Japan’s SLIM Lunar Lander Successfully Reaches the Moon, Faces Imminent End
Japan just pulled off a major accomplishment by becoming only the fifth country ever to successfully land a spacecraft on the moon. Their lunar lander, called SLIM, touched down on the moon’s surface today after a flawless flight from Earth.
Shortly after landing, the Japan Aerospace Exploration Agency (or JAXA for short) reported that SLIM is having issues generating power from its solar cells. Without enough juice, the battery could die in just a few hours, cutting the mission tragically short.
In a press conference today, JAXA said that while communication systems and other instruments seem to be working fine, the faulty solar panel means SLIM is basically running on fumes. They don’t know yet if the panels got damaged during landing or if they’re just not angled properly to catch sunlight. Either way, time is running out to fix the problem.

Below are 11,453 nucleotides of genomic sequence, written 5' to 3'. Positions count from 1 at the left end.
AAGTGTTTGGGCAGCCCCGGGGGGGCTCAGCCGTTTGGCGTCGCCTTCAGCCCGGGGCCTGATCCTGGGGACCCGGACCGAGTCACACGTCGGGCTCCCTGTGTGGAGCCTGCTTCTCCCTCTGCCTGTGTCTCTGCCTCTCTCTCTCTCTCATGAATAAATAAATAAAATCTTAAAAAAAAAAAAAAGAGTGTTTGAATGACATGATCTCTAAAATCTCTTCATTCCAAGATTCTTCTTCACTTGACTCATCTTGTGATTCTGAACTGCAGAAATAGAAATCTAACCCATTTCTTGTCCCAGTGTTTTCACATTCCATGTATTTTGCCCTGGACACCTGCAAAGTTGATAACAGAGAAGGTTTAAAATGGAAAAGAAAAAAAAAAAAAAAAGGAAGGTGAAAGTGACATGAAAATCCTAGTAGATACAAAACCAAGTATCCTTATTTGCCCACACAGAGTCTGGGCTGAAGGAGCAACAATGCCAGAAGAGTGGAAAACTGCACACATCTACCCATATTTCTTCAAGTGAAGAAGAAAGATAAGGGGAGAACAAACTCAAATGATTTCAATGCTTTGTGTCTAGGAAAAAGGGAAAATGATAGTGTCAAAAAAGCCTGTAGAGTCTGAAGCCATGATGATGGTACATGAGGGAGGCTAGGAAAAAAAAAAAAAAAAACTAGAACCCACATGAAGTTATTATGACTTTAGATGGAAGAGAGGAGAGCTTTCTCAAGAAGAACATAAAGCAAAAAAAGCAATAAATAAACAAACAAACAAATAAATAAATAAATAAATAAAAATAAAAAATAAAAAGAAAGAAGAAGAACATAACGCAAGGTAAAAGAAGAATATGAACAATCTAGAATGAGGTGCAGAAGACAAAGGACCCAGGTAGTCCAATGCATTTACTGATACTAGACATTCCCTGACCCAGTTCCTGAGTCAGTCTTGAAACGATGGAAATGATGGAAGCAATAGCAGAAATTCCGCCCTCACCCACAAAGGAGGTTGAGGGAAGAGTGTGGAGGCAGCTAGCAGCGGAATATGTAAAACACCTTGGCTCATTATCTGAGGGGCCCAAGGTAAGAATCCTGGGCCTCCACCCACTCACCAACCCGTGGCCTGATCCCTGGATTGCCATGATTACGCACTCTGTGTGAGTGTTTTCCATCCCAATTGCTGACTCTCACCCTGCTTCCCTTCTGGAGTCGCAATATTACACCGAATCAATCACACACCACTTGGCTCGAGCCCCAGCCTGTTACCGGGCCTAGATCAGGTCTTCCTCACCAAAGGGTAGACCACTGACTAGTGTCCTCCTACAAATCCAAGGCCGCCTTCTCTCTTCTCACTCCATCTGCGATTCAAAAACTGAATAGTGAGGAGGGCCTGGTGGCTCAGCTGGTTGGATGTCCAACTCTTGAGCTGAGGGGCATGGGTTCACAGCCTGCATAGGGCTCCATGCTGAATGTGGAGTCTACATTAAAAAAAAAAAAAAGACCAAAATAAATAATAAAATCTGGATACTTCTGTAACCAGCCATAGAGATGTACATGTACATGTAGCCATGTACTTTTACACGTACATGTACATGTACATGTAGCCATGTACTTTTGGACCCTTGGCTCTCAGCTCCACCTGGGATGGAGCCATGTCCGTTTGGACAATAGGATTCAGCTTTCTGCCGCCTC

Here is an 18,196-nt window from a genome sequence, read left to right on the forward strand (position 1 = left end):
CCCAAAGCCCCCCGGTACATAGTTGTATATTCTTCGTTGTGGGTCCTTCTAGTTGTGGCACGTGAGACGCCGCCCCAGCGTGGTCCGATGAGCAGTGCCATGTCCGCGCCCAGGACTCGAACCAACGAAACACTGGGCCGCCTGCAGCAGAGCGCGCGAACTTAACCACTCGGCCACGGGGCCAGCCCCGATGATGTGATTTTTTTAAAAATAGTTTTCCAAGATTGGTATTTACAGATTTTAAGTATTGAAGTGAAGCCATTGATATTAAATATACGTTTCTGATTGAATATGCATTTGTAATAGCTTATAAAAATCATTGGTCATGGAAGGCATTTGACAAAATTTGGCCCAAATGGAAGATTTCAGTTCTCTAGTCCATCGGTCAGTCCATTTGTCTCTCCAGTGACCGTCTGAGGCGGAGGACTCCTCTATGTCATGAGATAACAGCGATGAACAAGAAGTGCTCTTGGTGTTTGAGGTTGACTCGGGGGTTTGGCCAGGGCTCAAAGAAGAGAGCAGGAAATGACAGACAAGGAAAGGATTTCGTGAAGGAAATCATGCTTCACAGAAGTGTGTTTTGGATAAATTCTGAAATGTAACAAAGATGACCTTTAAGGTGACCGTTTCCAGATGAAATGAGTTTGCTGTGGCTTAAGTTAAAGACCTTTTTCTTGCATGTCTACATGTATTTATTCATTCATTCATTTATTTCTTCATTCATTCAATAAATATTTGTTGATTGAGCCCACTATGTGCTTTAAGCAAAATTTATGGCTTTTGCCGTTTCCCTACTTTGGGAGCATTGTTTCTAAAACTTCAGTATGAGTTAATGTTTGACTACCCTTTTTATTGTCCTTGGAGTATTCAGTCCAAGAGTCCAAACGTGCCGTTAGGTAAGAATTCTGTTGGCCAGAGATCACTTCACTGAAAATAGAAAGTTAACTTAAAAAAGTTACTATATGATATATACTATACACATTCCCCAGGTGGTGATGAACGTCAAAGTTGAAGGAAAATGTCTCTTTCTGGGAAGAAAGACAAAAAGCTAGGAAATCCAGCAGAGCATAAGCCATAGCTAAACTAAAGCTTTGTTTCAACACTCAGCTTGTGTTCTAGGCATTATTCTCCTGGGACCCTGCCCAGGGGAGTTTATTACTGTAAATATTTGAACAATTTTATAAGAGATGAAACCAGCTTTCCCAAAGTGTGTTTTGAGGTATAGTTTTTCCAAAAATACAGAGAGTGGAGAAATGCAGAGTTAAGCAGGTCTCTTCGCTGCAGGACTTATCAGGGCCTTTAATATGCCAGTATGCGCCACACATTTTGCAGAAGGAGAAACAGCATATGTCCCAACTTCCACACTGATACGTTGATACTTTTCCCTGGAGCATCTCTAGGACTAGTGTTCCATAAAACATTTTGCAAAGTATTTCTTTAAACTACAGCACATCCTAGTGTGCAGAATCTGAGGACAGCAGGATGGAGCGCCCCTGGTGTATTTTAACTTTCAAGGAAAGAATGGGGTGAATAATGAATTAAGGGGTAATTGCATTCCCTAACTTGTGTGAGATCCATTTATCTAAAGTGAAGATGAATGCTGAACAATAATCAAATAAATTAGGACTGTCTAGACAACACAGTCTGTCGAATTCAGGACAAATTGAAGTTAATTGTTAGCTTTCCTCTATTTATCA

The little rovers that flew to the moon with SLIM were able to drive off successfully before landing. So at least that part of the mission went as planned! JAXA is now trying urgently to get as much science data as possible before the lander blinks out.
SLIM (which stands for Smart Lander for Investigating Moon) was designed to touch down within 100 meters of its destination at Shioli crater. If it weren’t for this power issue, the lander’s precision landing tech would have been a real feather in JAXA’s cap.
Even if SLIM doesn’t last long, landing on the moon is a huge achievement for Japan’s space program. Only the US, China, India and Russia have done it before now. And it stands in stark contrast to that failed US moon lander called Peregrine that crashed a few weeks ago.